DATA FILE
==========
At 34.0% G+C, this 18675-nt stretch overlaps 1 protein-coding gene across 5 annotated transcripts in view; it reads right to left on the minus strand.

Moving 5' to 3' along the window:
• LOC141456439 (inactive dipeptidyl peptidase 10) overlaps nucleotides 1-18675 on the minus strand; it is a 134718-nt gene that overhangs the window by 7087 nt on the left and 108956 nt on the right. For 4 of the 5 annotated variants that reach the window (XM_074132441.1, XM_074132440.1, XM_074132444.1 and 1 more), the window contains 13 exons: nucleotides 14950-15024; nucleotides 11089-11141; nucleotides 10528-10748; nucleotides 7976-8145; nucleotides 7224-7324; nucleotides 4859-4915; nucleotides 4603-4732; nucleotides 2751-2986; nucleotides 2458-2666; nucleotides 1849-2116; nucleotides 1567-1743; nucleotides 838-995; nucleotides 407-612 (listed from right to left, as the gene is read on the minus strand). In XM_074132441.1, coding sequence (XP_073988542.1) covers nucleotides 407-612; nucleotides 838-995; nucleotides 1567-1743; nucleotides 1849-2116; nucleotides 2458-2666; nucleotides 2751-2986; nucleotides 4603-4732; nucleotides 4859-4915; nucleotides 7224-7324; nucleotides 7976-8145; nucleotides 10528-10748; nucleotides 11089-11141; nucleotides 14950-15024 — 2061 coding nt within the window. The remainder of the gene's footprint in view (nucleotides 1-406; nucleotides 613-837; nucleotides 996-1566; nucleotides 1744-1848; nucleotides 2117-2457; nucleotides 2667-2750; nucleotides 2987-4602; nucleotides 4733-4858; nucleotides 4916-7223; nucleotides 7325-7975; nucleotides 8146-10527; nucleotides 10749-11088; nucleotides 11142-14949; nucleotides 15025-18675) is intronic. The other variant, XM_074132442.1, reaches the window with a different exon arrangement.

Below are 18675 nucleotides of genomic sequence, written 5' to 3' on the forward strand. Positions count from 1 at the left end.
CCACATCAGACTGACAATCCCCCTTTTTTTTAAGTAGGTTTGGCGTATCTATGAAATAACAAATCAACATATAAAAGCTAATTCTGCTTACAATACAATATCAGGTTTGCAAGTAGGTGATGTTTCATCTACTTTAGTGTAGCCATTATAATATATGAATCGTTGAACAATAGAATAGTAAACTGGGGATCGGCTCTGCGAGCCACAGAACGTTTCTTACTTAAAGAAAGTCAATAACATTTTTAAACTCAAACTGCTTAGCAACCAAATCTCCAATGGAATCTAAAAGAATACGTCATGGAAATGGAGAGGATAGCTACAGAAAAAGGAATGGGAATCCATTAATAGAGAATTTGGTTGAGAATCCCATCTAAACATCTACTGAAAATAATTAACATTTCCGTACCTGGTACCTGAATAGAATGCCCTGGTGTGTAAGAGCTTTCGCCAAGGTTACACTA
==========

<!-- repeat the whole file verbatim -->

At 34.0% G+C, this 18675-nt stretch overlaps 1 protein-coding gene across 5 annotated transcripts in view; it reads right to left on the minus strand.

Moving 5' to 3' along the window:
• LOC141456439 (inactive dipeptidyl peptidase 10) overlaps nucleotides 1-18675 on the minus strand; it is a 134718-nt gene that overhangs the window by 7087 nt on the left and 108956 nt on the right. For 4 of the 5 annotated variants that reach the window (XM_074132441.1, XM_074132440.1, XM_074132444.1 and 1 more), the window contains 13 exons: nucleotides 14950-15024; nucleotides 11089-11141; nucleotides 10528-10748; nucleotides 7976-8145; nucleotides 7224-7324; nucleotides 4859-4915; nucleotides 4603-4732; nucleotides 2751-2986; nucleotides 2458-2666; nucleotides 1849-2116; nucleotides 1567-1743; nucleotides 838-995; nucleotides 407-612 (listed from right to left, as the gene is read on the minus strand). In XM_074132441.1, coding sequence (XP_073988542.1) covers nucleotides 407-612; nucleotides 838-995; nucleotides 1567-1743; nucleotides 1849-2116; nucleotides 2458-2666; nucleotides 2751-2986; nucleotides 4603-4732; nucleotides 4859-4915; nucleotides 7224-7324; nucleotides 7976-8145; nucleotides 10528-10748; nucleotides 11089-11141; nucleotides 14950-15024 — 2061 coding nt within the window. The remainder of the gene's footprint in view (nucleotides 1-406; nucleotides 613-837; nucleotides 996-1566; nucleotides 1744-1848; nucleotides 2117-2457; nucleotides 2667-2750; nucleotides 2987-4602; nucleotides 4733-4858; nucleotides 4916-7223; nucleotides 7325-7975; nucleotides 8146-10527; nucleotides 10749-11088; nucleotides 11142-14949; nucleotides 15025-18675) is intronic. The other variant, XM_074132442.1, reaches the window with a different exon arrangement.

Below are 18675 nucleotides of genomic sequence, written 5' to 3' on the forward strand. Positions count from 1 at the left end.
CCACATCAGACTGACAATCCCCCTTTTTTTTAAGTAGGTTTGGCGTATCTATGAAATAACAAATCAACATATAAAAGCTAATTCTGCTTACAATACAATATCAGGTTTGCAAGTAGGTGATGTTTCATCTACTTTAGTGTAGCCATTATAATATATGAATCGTTGAACAATAGAATAGTAAACTGGGGATCGGCTCTGCGAGCCACAGAACGTTTCTTACTTAAAGAAAGTCAATAACATTTTTAAACTCAAACTGCTTAGCAACCAAATCTCCAATGGAATCTAAAAGAATACGTCATGGAAATGGAGAGGATAGCTACAGAAAAAGGAATGGGAATCCATTAATAGAGAATTTGGTTGAGAATCCCATCTAAACATCTACTGAAAATAATTAACATTTCCGTACCTGGTACCTGAATAGAATGCCCTGGTGTGTAAGAGCTTTCGCCAAGGTTACACTA